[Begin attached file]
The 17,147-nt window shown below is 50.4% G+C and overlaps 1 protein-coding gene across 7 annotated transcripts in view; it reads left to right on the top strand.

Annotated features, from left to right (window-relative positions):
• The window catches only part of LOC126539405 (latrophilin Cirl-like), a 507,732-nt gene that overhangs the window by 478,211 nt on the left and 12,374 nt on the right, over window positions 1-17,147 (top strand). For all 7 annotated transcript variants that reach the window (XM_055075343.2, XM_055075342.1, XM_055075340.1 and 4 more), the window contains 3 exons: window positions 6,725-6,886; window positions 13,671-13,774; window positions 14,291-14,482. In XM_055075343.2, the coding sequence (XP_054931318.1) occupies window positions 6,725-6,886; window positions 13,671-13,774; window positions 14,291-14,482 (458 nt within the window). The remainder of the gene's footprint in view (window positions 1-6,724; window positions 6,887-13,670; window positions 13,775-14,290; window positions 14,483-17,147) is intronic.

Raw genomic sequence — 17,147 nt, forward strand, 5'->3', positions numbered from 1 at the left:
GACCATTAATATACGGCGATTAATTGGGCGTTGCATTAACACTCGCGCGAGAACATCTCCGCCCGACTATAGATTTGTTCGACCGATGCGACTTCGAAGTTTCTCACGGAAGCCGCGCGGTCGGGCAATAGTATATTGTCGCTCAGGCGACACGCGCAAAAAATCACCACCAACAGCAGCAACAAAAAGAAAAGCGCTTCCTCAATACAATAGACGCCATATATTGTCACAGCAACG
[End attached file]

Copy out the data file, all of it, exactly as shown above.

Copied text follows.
The 17,147-nt window shown below is 50.4% G+C and overlaps 1 protein-coding gene across 7 annotated transcripts in view; it reads left to right on the top strand.

Annotated features, from left to right (window-relative positions):
• The window catches only part of LOC126539405 (latrophilin Cirl-like), a 507,732-nt gene that overhangs the window by 478,211 nt on the left and 12,374 nt on the right, over window positions 1-17,147 (top strand). For all 7 annotated transcript variants that reach the window (XM_055075343.2, XM_055075342.1, XM_055075340.1 and 4 more), the window contains 3 exons: window positions 6,725-6,886; window positions 13,671-13,774; window positions 14,291-14,482. In XM_055075343.2, the coding sequence (XP_054931318.1) occupies window positions 6,725-6,886; window positions 13,671-13,774; window positions 14,291-14,482 (458 nt within the window). The remainder of the gene's footprint in view (window positions 1-6,724; window positions 6,887-13,670; window positions 13,775-14,290; window positions 14,483-17,147) is intronic.

Raw genomic sequence — 17,147 nt, forward strand, 5'->3', positions numbered from 1 at the left:
GACCATTAATATACGGCGATTAATTGGGCGTTGCATTAACACTCGCGCGAGAACATCTCCGCCCGACTATAGATTTGTTCGACCGATGCGACTTCGAAGTTTCTCACGGAAGCCGCGCGGTCGGGCAATAGTATATTGTCGCTCAGGCGACACGCGCAAAAAATCACCACCAACAGCAGCAACAAAAAGAAAAGCGCTTCCTCAATACAATAGACGCCATATATTGTCACAGCAACG